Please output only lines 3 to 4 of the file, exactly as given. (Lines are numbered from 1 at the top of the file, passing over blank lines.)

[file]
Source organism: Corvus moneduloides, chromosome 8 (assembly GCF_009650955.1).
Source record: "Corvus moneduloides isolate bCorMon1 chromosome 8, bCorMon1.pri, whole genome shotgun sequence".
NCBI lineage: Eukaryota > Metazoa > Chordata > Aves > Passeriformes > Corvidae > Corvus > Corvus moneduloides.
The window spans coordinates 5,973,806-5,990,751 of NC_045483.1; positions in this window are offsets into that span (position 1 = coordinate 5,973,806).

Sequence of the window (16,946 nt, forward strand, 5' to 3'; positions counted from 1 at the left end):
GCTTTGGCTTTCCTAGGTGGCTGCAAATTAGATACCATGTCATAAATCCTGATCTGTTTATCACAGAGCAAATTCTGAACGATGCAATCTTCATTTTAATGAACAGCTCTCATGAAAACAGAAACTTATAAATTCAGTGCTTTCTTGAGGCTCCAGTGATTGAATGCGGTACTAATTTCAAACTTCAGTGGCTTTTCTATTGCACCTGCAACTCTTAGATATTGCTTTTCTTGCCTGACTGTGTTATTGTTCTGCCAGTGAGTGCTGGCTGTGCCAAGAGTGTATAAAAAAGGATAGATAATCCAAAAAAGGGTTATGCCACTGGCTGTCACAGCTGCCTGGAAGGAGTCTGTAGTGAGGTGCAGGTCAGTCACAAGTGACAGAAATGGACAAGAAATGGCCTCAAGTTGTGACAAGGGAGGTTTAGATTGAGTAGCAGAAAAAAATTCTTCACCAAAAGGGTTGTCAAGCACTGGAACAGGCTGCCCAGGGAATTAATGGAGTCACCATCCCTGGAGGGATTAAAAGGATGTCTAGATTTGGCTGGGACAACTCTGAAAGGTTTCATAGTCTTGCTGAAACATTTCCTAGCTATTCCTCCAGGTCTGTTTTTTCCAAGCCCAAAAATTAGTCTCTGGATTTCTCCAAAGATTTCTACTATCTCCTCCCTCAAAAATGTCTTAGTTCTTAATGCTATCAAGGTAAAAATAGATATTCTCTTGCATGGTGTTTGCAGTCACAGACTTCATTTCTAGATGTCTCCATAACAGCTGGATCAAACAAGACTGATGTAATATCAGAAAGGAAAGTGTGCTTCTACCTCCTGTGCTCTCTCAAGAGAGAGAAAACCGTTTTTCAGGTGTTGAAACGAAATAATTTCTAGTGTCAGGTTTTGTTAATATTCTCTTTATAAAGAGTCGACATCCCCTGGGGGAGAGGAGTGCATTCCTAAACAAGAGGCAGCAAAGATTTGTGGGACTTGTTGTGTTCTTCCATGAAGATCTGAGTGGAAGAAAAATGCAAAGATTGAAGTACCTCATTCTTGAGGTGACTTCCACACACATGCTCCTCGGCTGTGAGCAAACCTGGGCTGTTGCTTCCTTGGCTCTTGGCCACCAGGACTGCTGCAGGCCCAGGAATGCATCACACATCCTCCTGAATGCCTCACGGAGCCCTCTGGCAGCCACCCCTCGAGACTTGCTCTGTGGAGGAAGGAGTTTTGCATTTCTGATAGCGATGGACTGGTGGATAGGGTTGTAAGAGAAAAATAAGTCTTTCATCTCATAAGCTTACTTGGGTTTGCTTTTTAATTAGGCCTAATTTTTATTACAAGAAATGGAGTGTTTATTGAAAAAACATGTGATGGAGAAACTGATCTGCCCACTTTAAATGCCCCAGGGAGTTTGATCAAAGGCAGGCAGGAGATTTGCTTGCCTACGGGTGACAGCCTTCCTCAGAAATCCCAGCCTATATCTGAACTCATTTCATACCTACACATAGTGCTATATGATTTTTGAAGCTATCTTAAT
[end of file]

NCBI lineage: Eukaryota > Metazoa > Chordata > Aves > Passeriformes > Corvidae > Corvus > Corvus moneduloides.
The window spans coordinates 5,973,806-5,990,751 of NC_045483.1; positions in this window are offsets into that span (position 1 = coordinate 5,973,806).